Keep an eye on: Kenji Johjima. The former major leaguer brings a wealth of experience, but a lot changes in four years away and he may be playing catch-up at the plate early on.

Tokyo Yakult Swallows

Manager: Shigeru Takada

Last season: 71-72-1 (Third)

Yakult enters the year looking to build upon the momentum of a surprising playoff run last season.

The Swallows figure to have a decent attack at the plate between big hitters Aaron Guiel and Jamie D’Antona and all-around threats Norichika Aoki and Kazuki Fukuchi.

Aoki hit .303 with 16 homers and 66 RBIs last year, a slightly off-season by his recent standards. The Yakult star has switched numbers (from No. 23 to No. 1) and has his sights set on producing the second 200-hit season of his career.

Yakult would also benefit from a rebound by second baseman Hiroyasu Tanaka, who slumped to a .258 average with four homers and 35 RBIs.

There’s trouble at shortstop with Keizo Kawashima undergoing elbow surgery earlier this month.

Shingo Kawabata is a capable fill-in and youngster Takahiro Araki has a shot at making an impact.

Catcher Ryo Aikawa is healthy again and plays an important role in trying to keep the pitching staff on track in his second year with the team.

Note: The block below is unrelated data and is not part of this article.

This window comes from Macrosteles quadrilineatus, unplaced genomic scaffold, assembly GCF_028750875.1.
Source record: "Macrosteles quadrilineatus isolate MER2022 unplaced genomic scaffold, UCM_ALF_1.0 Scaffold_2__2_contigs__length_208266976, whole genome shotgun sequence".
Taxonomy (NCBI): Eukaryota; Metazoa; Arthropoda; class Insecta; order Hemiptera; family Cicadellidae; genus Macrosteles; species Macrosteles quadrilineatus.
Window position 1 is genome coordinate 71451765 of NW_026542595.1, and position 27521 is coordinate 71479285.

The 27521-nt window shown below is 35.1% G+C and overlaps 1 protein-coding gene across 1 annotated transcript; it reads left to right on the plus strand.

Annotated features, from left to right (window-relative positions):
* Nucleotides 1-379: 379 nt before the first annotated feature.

Shohei Tateyama (16-6, 3.39 ERA) and Masanori Ishikawa (13-7, 3.54) are proven commodities on the mound and provide a bit of comfort for manager Shigeru Takada.

Another foray into the postseason, however, may depend on Ryo Kawashima (5-6, 4.81) improving on a subpar year and young pitchers Yoshinori Sato (5-10, 3.50) and Kyohei Muranaka (1-6, 7.12) producing breakthrough seasons.

Waiting in the bullpen is closer Lim Chang Yong, who produced 28 saves for the team last season.

Keep an eye on: Kyohei Muranaka. Muranaka made nine starts last season and managed to give up fewer than two runs just twice.

The Swallows may need another good season out of their pitching staff to compete in an improved Central League. Muranaka is a key part of that, putting the onus on him to put it all together this season.

Yokohama BayStars

Manager: Takeo Obana

Last season: 51-93 (Sixth)

The BayStars brought in a lot of new faces who they hope will help them avoid the same old results.

Yokohama went back to the drawing board after last year’s horrendous showing, hiring a new manager and acquiring 12 players.

At the plate, Yokohama added some firepower with the addition of Terrmel Sledge (.266, 27 homers, 88 RBIs) from Hokkaido Nippon Ham. The team also went out and got Jose Castillo and acquired former Chiba Lotte Marines catcher Tasuku Hashimoto.

The new additions join Seiichi Uchikawa, one of the few returning gems (.318, 17 homers, 66 RBIs) and a healthy Shuichi Murata.

The hiring of former Daiei Hawks and Yomiuri Giants pitching coach Takeo Obana as manager should be a big boon for the pitching staff.